17. Influence of autochthonous lactic acid bacteria and enzymatic yeast extracts on the microbiological, biochemical and sensorial properties of Lben generic products.

    PubMed

    Mangia, Nicoletta P; Garau, Giovanni; Murgia, Marco A; Bennani, Abdelmajid; Deiana, Pietrino

    2014-05-01

    In this study we identified Lactococcus lactis subsp. lactis, Lc. lactis subsp. lactis biovar diacetylactis, Kluyveromices lactis and Saccharomyces cerevisiae as the dominant microorganisms of traditional Moroccan acid-alcoholic fermented milk named Lben. The low pH (3·8±0·3), lactose (16·8±3·4 mg/l) and lactic acid (8·16±0·6 mg/l) content indicated that a strong fermentation occurred in the traditional product which was also characterised by the substantial presence of ethanol and typical volatile carbonyl compounds (i.e., acetoin, diacetyl and acetaldehyde). Microbiological analyses of experimental Lben manufactured with selected strains (isolated from the traditional product) of Lc. lactis subsp. lactis and Lc. lactis subsp. lactis biovar. diacetylactis alone (batch A) and in combination with enzymatic extract of a K. lactis strain (batch B) indicated a good effectiveness of the starters employed (∼1010 CFU/g of lactococci after 8 h of incubation) and a significant effect of the yeast enzyme extract on lactococci viability. Despite slight changes in the physicochemical characteristics of the two Lben during the 15 d storage period, volatile compounds (i.e. ethanol, acetaldehyde, diacetyl and acetoin) were consistently higher in batch B. Moreover, sensorial analysis performed after 15 d of storage, highlighted higher odour and flavour intensity, vegetable odour and viscosity in batch B while batch A displayed higher astringency. PMID:24642233

  18. Mutations in the membrane anchor of yeast cytochrome c1 compensate for the absence of Oxa1p and generate carbonate-extractable forms of cytochrome c1.

    PubMed Central

    Hamel, P; Lemaire, C; Bonnefoy, N; Brivet-Chevillotte, P; Dujardin, G

    1998-01-01

    Oxa1p is a mitochondrial inner membrane protein that is mainly required for the insertion/assembly of complex IV and ATP synthase and is functionally conserved in yeasts, humans, and plants. We have isolated several independent suppressors that compensate for the absence of Oxa1p. Molecular cloning and sequencing reveal that the suppressor mutations (CYT1-1 to -6) correspond to amino acid substitutions that are all located in the membrane anchor of cytochrome c1 and decrease the hydrophobicity of this anchor. Cytochrome c1 is a catalytic subunit of complex III, but the CYT1-1 mutation does not seem to affect the electron transfer activity. The double-mutant cyt1-1,164, which has a drastically reduced electron transfer activity, still retains the suppressor activity. Altogether, these results suggest that the suppressor function of cytochrome c1 is independent of its electron transfer activity. In addition to the membrane-bound cytochrome c1, carbonate-extractable forms accumulate in all the suppressor strains. We propose that these carbonate-extractable forms of cytochrome c1 are responsible for the suppressor function by preventing the degradation of the respiratory complex subunits that occur in the absence of Oxa1p. PMID:9755193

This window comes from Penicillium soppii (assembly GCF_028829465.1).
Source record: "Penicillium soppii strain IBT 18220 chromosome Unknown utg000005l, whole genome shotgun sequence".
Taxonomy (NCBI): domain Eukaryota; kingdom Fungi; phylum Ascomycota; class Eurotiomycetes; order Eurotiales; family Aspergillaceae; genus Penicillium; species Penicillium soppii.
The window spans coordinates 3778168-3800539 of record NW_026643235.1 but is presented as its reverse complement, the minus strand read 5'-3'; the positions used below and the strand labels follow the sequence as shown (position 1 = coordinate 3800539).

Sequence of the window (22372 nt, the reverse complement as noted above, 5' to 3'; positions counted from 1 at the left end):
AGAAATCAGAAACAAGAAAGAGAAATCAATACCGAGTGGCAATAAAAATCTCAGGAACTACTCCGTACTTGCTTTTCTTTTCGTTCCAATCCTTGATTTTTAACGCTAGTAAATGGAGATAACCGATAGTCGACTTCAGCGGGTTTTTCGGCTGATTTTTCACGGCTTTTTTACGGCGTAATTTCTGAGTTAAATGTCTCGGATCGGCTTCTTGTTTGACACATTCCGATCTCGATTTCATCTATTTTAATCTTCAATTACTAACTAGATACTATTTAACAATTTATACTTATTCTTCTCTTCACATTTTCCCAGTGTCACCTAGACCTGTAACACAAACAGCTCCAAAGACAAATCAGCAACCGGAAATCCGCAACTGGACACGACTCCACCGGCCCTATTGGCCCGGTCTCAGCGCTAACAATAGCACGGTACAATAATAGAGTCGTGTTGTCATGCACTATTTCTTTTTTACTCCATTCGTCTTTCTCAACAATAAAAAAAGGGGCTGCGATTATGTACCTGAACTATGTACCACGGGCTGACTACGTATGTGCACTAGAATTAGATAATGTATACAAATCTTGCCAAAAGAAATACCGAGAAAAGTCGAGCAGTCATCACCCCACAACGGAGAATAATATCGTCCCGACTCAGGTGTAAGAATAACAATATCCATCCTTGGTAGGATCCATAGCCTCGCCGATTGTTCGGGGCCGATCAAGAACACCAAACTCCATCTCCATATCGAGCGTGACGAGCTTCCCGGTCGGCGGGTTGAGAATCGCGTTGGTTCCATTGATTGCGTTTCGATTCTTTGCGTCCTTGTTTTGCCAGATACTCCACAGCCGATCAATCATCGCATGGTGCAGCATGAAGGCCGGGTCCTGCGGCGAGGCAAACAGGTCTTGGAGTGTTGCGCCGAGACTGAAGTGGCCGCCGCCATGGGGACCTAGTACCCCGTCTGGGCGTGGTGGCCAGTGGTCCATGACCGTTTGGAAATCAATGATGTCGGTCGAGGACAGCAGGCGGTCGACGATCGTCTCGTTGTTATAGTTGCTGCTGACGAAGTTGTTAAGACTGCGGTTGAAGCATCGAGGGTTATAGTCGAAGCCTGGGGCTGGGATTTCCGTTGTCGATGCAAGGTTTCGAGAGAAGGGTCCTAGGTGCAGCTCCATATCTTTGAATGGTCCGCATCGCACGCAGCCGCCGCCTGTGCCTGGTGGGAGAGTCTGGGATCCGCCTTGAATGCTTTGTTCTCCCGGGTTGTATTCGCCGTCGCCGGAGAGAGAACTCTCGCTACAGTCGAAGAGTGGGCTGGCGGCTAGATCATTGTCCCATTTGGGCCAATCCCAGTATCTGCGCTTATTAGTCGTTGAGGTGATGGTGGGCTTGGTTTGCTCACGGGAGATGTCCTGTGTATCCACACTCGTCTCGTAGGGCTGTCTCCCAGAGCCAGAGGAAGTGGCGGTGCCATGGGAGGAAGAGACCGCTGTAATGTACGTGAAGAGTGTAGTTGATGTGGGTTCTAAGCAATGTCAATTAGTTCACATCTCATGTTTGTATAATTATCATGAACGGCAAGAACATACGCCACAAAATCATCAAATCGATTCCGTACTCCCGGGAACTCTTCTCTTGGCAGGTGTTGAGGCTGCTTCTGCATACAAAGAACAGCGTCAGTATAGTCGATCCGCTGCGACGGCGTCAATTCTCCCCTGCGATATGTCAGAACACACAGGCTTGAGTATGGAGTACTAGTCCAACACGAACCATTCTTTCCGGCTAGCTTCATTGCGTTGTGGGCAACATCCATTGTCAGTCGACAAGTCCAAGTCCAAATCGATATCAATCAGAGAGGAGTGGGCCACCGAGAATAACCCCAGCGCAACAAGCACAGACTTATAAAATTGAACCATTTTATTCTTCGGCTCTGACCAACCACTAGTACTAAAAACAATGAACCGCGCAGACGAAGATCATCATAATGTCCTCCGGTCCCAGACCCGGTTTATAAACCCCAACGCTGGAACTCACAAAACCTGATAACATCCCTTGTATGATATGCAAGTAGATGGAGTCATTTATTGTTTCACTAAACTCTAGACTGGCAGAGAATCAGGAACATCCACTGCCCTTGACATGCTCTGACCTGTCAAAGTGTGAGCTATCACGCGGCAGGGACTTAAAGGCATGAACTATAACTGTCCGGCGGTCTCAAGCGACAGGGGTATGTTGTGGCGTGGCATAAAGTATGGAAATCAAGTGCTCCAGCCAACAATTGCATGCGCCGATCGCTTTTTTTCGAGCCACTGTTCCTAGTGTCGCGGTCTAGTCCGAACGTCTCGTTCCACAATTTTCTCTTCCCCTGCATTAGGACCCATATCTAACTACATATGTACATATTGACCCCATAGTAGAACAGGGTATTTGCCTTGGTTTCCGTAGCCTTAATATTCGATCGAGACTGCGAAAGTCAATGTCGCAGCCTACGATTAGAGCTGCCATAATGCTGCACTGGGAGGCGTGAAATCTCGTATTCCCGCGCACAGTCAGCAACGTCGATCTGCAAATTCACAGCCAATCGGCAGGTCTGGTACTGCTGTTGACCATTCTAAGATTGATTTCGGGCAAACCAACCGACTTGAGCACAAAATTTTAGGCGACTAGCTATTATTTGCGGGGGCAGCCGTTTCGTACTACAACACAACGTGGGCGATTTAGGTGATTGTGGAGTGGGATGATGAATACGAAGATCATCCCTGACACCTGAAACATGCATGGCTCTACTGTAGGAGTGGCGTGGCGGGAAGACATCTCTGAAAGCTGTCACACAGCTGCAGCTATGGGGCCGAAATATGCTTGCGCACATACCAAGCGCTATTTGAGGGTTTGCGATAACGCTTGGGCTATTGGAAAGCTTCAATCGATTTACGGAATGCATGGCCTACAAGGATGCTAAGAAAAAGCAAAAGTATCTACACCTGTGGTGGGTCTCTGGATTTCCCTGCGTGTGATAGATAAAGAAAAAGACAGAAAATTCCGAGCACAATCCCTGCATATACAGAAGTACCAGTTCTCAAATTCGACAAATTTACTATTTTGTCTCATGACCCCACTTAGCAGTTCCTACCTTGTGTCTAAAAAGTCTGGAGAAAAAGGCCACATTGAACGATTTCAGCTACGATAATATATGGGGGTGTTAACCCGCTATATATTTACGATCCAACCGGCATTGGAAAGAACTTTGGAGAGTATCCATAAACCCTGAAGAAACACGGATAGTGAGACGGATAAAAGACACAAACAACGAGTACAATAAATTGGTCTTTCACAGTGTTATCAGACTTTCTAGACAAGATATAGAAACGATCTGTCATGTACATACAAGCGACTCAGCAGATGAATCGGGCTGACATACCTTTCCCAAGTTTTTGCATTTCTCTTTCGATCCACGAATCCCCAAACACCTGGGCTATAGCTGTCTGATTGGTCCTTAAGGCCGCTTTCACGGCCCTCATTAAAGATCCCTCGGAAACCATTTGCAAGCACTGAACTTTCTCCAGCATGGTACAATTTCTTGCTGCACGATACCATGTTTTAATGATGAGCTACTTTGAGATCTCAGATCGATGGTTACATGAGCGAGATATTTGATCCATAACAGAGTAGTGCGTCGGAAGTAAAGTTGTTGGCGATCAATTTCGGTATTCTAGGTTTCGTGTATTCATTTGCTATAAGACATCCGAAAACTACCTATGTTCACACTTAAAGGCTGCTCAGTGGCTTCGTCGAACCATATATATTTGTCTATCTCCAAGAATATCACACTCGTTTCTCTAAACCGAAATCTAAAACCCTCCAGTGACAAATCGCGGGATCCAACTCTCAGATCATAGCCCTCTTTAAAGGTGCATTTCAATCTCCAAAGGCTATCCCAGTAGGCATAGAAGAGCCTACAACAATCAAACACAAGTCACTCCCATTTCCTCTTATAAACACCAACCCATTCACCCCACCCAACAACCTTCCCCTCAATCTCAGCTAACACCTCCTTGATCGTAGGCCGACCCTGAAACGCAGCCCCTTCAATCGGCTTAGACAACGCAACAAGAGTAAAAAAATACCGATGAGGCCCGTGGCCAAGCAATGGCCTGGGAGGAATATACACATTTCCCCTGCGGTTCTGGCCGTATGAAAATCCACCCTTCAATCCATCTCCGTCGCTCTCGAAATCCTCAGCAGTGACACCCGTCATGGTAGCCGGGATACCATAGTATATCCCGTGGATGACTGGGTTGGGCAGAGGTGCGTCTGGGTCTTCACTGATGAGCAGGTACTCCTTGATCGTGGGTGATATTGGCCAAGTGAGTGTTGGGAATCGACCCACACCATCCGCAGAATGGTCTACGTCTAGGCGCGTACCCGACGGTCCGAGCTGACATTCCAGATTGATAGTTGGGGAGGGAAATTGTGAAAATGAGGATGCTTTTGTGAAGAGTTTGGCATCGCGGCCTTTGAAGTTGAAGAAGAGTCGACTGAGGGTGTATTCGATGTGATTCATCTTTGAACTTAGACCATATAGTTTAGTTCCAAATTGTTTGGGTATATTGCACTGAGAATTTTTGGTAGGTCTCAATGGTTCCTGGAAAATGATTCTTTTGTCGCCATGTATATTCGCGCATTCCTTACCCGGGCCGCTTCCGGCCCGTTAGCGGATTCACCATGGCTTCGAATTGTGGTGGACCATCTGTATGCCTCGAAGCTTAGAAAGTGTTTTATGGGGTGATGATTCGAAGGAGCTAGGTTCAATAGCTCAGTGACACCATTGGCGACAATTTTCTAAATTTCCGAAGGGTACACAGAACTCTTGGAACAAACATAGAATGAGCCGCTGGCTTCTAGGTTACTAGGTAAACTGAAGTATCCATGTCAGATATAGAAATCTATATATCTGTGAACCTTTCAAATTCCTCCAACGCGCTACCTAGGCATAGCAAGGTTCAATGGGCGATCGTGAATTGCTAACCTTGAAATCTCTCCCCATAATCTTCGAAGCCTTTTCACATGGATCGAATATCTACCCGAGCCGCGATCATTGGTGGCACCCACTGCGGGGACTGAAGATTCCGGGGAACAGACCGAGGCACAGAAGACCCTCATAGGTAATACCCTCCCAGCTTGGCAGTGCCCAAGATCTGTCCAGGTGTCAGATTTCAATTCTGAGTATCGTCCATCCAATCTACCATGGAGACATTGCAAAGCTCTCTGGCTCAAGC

19. Vacuolar Acid Hydrolysis as a Physiological Mechanism for Sucrose Breakdown 1

    PubMed Central

    Echeverria, Ed; Burns, Jacqueline K.

    1989-01-01

    Sucrose breakdown in mature acidic `Persian' limes (Citrus aurantifolia [Christm.] Swing.) occurred at a rate of 30.6 picomoles per milliliter per day during 9 weeks storage at 15°C. Neither enzyme of sucrose catabolism (sucrose synthase or acid/alkaline invertase) was present in extracts of mature storage tissue. The average vacuolar pH, estimated by direct measurement of sap from isolated vacuoles and by the methylamine method, was about 2.0 to 2.2. In vitro acid hydrolysis of sucrose at physiological concentrations in a buffered solution (pH 2.2) occurred at identical rates as in matured limes. The results indicate that sucrose breakdown in stored mature acidic limes occurs by acid hydrolysis. PMID:16666803

  20. Selective media for detecting and enumerating foodborne yeasts.

    PubMed

    Beuchat, L R

    1993-06-25